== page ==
What I love about reading Greg Egan books is reading about creatures that are psychologically very recognizable but physically alien. In other books this comes through reading about robots and software, but The Clockwork Rocket is about a species of blobby aliens living in a universe where different colours of light have different speeds.
On their world there are male and female aliens that I picture as macroscopic amoeba type things. Reproduction means the female splits into four children (two males and two females who are brought up as “co”s brother-sisters but also as future mates), whom the father then raises. Yalda is a female who doesn’t have a co. She grows up on a farm and moves to a city and becomes a scientist and eventually leads an expedition away from their world to try and save it from an impending disaster (by using the weird properties of the speed of light in their universe).
There are digressions exploring the nature of light and toroidal universes in this book. Some people might not like them. I did. I also loved the political explorations of birth-control in a species where having children necessarily means the death of the mother. It’s very much an ideas book, and there are sequels, which I’ll definitely read eventually.
[photo credit: Giant Moon by Timmy Toucan]
Life As We Knew It is a book by Susan Beth Pfeffer about survival through massive disaster.
Miranda and her family live in kind of rural Pennsylvania and she keeps a diary. She used to figure-skate and her dad lives in Massachusetts with his new wife. Then an asteroid hits the moon, knocking it way closer to earth. I do not know how possible that is no matter how dense that asteroid was, but don’t worry too much about it, because the take-off point is about what a giant disaster this is for the globe. The moon isn’t crashing into the Earth or anything, but the changes to tides cause tsunamis and earthquakes and volcanoes. There are ash-clouds and it might be the end of the world.
Miranda and her family are better off than some people. Her mom goes into survivalist mode right away and they stockpile food. They have a wood stove and land to get firewood from. They look after their elderly neighbour but other than that it’s a strict “family first” policy. This all happens in the spring, and things just keep on happening through the (almost) year the diary covers.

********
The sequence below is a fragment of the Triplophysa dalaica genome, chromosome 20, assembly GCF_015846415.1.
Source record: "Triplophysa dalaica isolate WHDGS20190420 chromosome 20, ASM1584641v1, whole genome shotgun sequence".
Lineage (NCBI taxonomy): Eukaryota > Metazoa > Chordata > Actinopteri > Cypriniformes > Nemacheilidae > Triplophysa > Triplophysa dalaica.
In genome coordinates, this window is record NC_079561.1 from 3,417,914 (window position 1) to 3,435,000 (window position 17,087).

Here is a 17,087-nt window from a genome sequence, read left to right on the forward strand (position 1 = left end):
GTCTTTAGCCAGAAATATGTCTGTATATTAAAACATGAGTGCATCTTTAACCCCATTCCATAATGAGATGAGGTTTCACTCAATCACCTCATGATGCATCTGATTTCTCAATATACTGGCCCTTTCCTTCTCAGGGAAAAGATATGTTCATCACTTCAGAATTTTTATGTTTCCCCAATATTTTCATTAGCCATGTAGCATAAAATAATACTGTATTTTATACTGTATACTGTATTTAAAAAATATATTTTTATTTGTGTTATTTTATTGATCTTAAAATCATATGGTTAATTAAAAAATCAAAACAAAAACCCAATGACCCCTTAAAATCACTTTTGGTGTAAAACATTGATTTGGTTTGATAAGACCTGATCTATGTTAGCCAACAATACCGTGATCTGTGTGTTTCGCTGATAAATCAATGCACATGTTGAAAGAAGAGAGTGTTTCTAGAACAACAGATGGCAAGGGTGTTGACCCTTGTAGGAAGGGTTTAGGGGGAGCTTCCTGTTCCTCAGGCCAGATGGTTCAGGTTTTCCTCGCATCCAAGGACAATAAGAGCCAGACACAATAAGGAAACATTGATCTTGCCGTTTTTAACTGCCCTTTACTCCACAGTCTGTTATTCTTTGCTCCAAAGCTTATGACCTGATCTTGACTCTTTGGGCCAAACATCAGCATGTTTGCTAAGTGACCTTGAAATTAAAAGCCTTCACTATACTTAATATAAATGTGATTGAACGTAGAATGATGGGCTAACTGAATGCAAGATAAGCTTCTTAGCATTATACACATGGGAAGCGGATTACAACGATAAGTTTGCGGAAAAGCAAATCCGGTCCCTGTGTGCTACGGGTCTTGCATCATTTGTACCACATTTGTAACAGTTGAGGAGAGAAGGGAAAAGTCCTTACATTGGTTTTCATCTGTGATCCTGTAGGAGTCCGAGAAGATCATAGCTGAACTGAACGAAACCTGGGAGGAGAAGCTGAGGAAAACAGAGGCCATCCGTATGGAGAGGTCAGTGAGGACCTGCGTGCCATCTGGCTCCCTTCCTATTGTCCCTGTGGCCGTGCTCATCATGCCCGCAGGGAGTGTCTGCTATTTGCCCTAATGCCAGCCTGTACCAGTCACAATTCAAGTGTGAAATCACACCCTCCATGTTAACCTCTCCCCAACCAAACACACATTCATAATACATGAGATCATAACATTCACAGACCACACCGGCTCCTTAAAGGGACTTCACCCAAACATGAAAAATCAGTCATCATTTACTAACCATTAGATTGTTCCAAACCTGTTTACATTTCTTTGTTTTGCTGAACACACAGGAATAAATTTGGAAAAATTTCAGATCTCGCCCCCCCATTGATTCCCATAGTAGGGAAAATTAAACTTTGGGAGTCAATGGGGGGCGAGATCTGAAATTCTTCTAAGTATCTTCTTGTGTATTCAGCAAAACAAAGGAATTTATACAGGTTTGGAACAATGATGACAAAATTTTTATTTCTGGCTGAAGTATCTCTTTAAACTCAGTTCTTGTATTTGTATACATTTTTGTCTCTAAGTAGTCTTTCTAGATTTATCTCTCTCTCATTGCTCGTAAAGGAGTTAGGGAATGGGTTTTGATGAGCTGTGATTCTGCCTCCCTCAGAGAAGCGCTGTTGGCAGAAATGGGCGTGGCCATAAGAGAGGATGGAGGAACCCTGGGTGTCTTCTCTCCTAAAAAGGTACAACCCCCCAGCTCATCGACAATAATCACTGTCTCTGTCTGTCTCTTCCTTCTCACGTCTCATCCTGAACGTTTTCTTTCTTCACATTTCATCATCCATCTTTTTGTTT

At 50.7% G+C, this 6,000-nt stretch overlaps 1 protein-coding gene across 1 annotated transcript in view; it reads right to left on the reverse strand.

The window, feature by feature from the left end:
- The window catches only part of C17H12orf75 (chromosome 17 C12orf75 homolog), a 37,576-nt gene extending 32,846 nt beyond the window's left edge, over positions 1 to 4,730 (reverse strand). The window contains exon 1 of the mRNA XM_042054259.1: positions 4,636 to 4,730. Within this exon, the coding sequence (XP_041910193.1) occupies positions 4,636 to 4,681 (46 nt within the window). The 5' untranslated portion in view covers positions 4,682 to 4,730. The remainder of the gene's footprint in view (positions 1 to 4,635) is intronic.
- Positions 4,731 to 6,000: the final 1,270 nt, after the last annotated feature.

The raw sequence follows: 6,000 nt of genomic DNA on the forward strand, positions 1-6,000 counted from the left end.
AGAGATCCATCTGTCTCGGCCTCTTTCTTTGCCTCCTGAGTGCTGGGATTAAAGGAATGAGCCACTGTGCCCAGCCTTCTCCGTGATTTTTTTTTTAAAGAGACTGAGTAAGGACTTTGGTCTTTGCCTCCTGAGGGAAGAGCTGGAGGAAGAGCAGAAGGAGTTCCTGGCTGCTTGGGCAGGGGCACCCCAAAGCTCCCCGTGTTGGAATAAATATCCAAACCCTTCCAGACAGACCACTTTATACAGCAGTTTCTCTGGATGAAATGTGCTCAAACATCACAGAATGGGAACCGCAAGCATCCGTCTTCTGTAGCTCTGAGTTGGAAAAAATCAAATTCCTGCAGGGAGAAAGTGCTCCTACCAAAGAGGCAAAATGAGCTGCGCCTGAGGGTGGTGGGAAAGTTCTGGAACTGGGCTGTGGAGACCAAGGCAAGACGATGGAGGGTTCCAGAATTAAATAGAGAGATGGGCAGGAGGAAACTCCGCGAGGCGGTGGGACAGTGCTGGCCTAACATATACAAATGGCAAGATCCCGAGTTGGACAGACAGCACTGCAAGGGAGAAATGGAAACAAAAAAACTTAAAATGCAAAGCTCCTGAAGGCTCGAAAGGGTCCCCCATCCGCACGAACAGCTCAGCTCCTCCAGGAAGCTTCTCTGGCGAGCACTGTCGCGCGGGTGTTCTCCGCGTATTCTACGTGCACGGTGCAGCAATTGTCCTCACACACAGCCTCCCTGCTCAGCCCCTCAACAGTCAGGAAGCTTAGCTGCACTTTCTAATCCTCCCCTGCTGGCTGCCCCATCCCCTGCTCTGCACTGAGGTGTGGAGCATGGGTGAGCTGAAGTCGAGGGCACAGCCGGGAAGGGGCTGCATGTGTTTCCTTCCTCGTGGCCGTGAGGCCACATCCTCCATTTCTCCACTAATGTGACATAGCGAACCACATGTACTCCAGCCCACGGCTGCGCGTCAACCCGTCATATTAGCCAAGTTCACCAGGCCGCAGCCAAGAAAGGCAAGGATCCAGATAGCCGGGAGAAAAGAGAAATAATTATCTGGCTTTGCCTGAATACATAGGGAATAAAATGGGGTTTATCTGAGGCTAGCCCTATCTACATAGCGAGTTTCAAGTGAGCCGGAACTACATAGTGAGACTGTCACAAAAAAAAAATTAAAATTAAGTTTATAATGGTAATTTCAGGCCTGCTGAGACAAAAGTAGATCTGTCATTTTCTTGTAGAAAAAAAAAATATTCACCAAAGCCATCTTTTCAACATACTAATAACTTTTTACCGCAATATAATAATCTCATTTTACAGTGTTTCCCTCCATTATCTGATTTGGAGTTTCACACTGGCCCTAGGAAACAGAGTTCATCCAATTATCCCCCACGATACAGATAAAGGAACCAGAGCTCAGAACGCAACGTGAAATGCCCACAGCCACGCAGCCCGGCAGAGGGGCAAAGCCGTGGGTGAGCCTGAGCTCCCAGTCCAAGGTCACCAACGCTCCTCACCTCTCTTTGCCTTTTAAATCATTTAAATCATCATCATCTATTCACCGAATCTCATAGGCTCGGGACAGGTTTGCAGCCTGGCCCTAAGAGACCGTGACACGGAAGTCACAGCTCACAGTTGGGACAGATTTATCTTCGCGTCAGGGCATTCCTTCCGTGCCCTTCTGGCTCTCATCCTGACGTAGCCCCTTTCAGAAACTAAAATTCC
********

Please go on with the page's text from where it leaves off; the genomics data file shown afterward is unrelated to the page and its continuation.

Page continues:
The big thing is Miranda dealing with how abnormal this makes her life. She vacillates between self-pity and being really strong in a way that feels realistic to how a person outside a story does. I think that’s something that the diary form for a book like this does really well. In Carbon Diaries 2015 the author used the same diary format to really get at what day-to-day life would be like if everything would be different (though the Carbon Diaries was less apocalyptic than Life As We Knew It).
Apart from the cause of the disasters in this book I feel like it’s a really good realistic look at what life immediately post-disaster would be like. There aren’t any zombies (The Walking Dead) or radioactive wastes (Z for Zachariah), just terrible weather and not enough food. I appreciated that it takes place outside an urban centre, so things like looting and violence are more ominous and less omnipresent.
Very good science fiction for YAs who like realistic fiction.
Zeitoun is a Dave Eggers book about a Syrian-born house painter and his family and their experience with Hurricane Katrina. It’s a nonfiction book, told as a story. There are flashbacks to how Abdulrahman and his wife Kathy met, and stories of his older brother who was a long-distance swimmer, but most of the story is about how Zeitoun stayed in New Orleans and took his canoe around helping people and was thrown into Camp Greyhound and then prison for his trouble.
I haven’t immersed myself in a lot of the post-Katrina story of New Orleans, so while I knew that there was a lot of terrible stuff that happened, I didn’t know about the Guantanamo-esque prison camp that they built while people were trapped in houses and the water rose.
It’s not the kind of book that would make you feel much sympathy for anyone in charge of any kind of bureaucracy ever, but it seems to be a really good story about what being Muslim in 21st-century America is like.
I’m glad I read it, but I didn’t really like Eggers’ writing style. It seemed too basic and earnest. Which is fine, this isn’t a story you really want to be injecting a lot of ironic distance into, but I just didn’t like the writing very much.